In February, Impact Florida held its fourth Learning Walk in the School District of Palm Beach County. On this visit, cadre leaders came together to learn about how Palm Beach County schools are increasing access to high-quality instructional materials – one of Impact Florida’s Five Conditions That Support Great Teaching – to empower each student to reach his or her highest potential.
In Palm Beach County, providing high-quality instructional materials to all students means more than just assessing the rigor of texts. It means selecting culturally-responsive curricular materials that resonate with their student populations, opening up advanced and accelerated course enrollment to make them more demographically representative, and supporting teachers in differentiating instruction for diverse learners without lowering expectations.
“The district’s approach is designed to ‘meet students where they are,’ instead of trying to shoehorn them into our rigid curriculum structure,” said Diana Fedderman, Assistant Superintendent of Teaching and Learning. “We strive for our curriculum to be a mirror and a window, so students both see themselves in the materials and can see beyond themselves into the world through the materials.”
Palm Beach County has prioritized equity in its work. During the day, district leaders shared a copy of the Palm Beach County School Board’s equity policy that it approved in 2018, which calls for the district to “eliminate implicit and explicit biases and create truly inclusive, culturally responsive school environments” for its staff and students.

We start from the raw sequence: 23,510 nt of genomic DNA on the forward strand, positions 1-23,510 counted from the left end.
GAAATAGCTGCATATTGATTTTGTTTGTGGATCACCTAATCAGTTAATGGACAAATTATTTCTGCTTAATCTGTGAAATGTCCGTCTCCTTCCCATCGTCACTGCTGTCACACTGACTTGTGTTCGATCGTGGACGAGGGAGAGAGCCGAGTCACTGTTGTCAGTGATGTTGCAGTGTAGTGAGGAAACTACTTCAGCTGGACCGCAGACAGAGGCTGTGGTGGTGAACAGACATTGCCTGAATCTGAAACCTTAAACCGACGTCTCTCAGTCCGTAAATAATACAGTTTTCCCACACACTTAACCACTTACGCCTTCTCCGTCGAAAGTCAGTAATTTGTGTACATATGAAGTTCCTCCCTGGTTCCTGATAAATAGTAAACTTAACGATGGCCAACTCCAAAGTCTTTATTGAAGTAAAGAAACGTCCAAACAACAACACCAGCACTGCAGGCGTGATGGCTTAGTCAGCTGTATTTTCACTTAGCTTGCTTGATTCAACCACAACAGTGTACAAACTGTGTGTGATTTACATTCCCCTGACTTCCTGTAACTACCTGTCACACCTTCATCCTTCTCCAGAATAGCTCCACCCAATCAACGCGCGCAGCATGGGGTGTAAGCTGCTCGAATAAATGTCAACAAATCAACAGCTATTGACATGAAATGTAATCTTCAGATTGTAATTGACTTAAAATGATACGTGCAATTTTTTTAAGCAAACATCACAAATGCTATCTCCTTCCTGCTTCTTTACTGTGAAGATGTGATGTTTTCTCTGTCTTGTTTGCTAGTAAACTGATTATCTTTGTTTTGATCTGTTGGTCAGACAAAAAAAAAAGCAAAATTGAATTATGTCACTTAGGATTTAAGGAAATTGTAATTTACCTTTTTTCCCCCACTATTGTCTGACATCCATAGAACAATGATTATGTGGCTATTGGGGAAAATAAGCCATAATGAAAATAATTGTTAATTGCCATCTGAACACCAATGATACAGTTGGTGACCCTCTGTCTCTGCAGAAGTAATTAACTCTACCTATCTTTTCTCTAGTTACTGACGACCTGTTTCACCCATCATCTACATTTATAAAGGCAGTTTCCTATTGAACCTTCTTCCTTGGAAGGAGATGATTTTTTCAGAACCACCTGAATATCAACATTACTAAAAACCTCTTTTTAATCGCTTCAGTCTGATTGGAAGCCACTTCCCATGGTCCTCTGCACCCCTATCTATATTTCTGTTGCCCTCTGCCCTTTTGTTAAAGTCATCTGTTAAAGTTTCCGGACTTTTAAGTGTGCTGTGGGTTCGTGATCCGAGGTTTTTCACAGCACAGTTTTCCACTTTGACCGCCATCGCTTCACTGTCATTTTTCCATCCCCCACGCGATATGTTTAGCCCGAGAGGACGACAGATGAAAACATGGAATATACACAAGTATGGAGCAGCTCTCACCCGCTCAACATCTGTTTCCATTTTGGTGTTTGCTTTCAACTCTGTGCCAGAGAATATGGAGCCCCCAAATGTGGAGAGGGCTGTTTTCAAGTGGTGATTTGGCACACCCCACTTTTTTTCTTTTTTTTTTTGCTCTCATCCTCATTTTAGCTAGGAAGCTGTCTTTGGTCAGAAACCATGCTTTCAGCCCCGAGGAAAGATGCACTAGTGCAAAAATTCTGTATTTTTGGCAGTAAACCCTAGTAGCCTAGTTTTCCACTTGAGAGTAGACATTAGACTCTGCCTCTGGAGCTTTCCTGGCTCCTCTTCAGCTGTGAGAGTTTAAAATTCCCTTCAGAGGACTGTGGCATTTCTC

As the Palm Beach County School District, like the rest of the state, prepares for an English Language Arts materials adoption cycle under new standards, they are committed to making equity part of that conversation. The team has developed a curriculum adoption rubric that will be used to hold publishers accountable to the district’s goals for culturally responsive materials during the next curriculum adoption cycle.
Not Just a Number
One of the most memorable parts of the day was connecting the district’s strategies for increasing access to high-quality materials to the faces and stories of current students. The district invited students from John I. Leonard High School to speak to the cadre about how the opportunity to be in advanced courses has impacted their lives.
For some, the opportunity had changed their beliefs about what they thought they were capable of. One student said, “The experience taught me to believe in myself. I was comfortable taking the risk because I knew that there were people in the school who would help me succeed.”
For others, the opportunity to complete the Cambridge AICE diploma completely changed their life’s trajectory. Upon completion of the Cambridge AICE diploma and 100 hours of community service, students become eligible for the Florida Bright Futures Scholarship Program – offering a new pathway to college that otherwise may not be possible without the scholarship.
“Being able to hear evidence of the work’s success was truly impactful,” Pasco County Schools Chief Academic Officer Vanessa Hilton shared. “It made us want to double down on the equity commitment we are making to our students. Now we’ve seen it in action and know that it can work.”
Learnings from Palm Beach County will be captured and shared in a “Case for Impact” in the coming months. The Cadre’s fifth walk will take place in Miami-Dade County Public Schools in late February.
You can learn more about the learning walks at impactfl.org/districts-for-impact.